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jimwc6491

doubler

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Anyone

 

is it possible to use a 2X dobler when doing prime focuses? or will there be a problem with focus between the doubler and the camera? to increase magnification.

 

Yes you can.  You have 2 options here.

 

1) Use a 2x barlow.  This will move your focus point further.

2) Use a 2x Powermate.  Your focus point should be relatively the same.

 

Hope this helps,

 

Guylain

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When I use either of my 2X or 4X Powermates, I need to insert a 3" extension between the focuser and the Powermate to achieve focus.

 

Hey Rick, even with a PowerMate?  I always thought a PowerMate was telecentric and as a result the focal point would not change that much.

 

Guylain

 

 

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Guylain & Rick

 

Thanks

 

I have a "OPT" 2" 2X Barlow.

I also have a 35mm and a 50mm extension, and if my conversion is correct this gives me 3.3438"

my usual setup is the 35mm between the camera and the focuser.

Ill mount the camera to the Barlow and just move the 35mm to the bottom of the Barlow and add the 50mm.

Ill find out how well it works the next time I'm under the stars.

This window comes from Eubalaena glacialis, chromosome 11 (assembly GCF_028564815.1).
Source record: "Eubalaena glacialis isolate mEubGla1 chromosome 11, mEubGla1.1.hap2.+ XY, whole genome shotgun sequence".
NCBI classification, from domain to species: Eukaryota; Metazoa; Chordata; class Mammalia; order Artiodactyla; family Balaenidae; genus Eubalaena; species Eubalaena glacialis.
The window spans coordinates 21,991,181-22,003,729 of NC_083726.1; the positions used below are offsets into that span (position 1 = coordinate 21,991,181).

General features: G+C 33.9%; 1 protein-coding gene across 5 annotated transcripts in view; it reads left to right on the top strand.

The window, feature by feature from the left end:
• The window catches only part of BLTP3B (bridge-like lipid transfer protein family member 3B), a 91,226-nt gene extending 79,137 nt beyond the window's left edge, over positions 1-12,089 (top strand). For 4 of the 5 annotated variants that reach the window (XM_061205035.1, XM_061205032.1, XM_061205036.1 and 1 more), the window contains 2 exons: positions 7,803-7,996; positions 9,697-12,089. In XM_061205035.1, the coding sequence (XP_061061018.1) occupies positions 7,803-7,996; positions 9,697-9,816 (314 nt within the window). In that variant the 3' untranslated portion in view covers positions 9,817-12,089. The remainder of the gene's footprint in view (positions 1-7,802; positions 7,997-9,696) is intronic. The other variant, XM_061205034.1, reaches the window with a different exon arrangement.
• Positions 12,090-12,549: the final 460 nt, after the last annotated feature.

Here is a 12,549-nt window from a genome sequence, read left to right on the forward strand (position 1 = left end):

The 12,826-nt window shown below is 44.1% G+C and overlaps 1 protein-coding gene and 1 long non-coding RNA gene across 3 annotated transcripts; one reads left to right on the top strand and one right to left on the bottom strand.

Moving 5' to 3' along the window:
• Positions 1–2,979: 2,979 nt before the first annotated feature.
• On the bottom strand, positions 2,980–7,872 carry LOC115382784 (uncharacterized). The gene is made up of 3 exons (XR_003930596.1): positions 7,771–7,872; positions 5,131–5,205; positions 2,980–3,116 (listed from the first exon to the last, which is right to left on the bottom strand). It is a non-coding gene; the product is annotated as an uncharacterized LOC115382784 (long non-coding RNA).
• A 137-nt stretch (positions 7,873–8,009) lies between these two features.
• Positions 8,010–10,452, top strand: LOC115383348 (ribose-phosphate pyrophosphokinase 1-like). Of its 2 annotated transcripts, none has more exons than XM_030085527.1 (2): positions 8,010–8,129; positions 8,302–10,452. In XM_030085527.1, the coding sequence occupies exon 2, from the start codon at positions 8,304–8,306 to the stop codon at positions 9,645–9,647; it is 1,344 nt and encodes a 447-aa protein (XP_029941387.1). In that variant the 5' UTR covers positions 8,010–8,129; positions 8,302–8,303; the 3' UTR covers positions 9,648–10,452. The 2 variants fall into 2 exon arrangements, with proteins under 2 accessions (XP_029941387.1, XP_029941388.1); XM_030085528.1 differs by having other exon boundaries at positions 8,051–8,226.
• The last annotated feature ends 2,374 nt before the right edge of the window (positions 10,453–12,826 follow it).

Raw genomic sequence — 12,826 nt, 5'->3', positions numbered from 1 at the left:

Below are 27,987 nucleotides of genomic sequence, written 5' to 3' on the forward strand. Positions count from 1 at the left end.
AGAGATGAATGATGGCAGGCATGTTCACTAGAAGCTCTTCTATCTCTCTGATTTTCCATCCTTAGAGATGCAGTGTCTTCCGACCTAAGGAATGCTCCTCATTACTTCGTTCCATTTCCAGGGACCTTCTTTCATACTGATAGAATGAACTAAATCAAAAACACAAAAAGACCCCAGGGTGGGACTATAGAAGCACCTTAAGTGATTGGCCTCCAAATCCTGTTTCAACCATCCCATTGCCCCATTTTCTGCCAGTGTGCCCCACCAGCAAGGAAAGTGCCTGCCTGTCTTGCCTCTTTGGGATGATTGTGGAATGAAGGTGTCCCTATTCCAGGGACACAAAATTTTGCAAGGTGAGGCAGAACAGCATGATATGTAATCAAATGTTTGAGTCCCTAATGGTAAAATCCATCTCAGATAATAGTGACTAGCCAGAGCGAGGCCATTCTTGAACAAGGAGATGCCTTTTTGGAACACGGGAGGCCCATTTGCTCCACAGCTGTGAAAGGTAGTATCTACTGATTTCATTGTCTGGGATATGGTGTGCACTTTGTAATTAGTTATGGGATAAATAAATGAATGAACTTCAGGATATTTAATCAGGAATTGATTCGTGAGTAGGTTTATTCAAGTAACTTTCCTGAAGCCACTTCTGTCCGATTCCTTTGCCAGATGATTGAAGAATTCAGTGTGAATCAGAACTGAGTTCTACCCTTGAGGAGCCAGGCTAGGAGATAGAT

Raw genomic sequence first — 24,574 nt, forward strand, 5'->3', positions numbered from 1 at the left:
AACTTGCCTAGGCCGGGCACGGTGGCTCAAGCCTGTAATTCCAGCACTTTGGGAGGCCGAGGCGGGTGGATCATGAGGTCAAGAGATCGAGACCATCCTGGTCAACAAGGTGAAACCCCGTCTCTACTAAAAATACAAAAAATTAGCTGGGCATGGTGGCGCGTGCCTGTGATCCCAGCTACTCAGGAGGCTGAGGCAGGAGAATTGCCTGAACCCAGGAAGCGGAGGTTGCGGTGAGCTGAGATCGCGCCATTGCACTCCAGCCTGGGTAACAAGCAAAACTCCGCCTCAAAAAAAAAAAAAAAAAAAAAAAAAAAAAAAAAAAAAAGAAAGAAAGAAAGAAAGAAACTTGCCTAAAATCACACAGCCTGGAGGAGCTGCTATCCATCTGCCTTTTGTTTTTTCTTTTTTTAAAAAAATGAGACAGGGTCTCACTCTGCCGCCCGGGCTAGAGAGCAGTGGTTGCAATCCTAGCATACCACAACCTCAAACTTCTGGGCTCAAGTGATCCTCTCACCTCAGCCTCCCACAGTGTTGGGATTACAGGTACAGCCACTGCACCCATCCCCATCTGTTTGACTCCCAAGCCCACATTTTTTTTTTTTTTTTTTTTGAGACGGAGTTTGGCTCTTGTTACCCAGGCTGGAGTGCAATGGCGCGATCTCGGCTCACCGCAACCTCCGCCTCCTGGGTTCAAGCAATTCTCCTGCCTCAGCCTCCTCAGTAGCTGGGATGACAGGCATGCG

Star Party coming up at the Grand Canyon Caverns this weekend.

 

 

 

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Jim,

 

I am not saying that you will need an extension piece when using a barlow.  However, with my 5" refractor and 2X or 4X Powermate I do need an extension.

 

The easiest way to test is to aim at the moon and look through the viewfinder while manually racking the focuser.  You will be able to tell pretty quickly whether you can focus or if you need an extension.

 

Good Luck,

 

 

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Rick

 

Thanks

 

at least I have them if I need them. using a 2X Barlow will halve the ISO so I will have to take a longer shot or increase the ISO correct or both. I'm sure ill get it sorted out during my setup phase.

now I just hope the clouds stay away for this weekend.

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To be technically correct:  

ISO is a Camera Setting which controls the Camera Hardware application of Gain when reading the DSLR Sensor and converting the photons collected into digital data.

 

The 2x Barlow has the effect of "doubling" the Focal Length.  This in turn doubles the Focal Ratio.  It is the larger Focal Ratio which dictates that you will need Longer Exposure Time in order to capture the same amount of Light.

 

You'll want to work to extend your Exposure Time until you are limited by either your Tracking or the Light Pollution overtakes your Image, rather than raising the ISO above either 400 or 800 (Canon DSLRs reach "Unity Gain" somewhere near these values).  Raising the ISO simply Multiplies BOTH the Signal AND the Noise, while Longer Exposures actually capture More Signal.

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s3igell

 

I knew the terminology was not quite correct. but I thank you for setting me straight.

I was not sure what the ISO should be set at for optimum exposure.

 

 

thanks Again   

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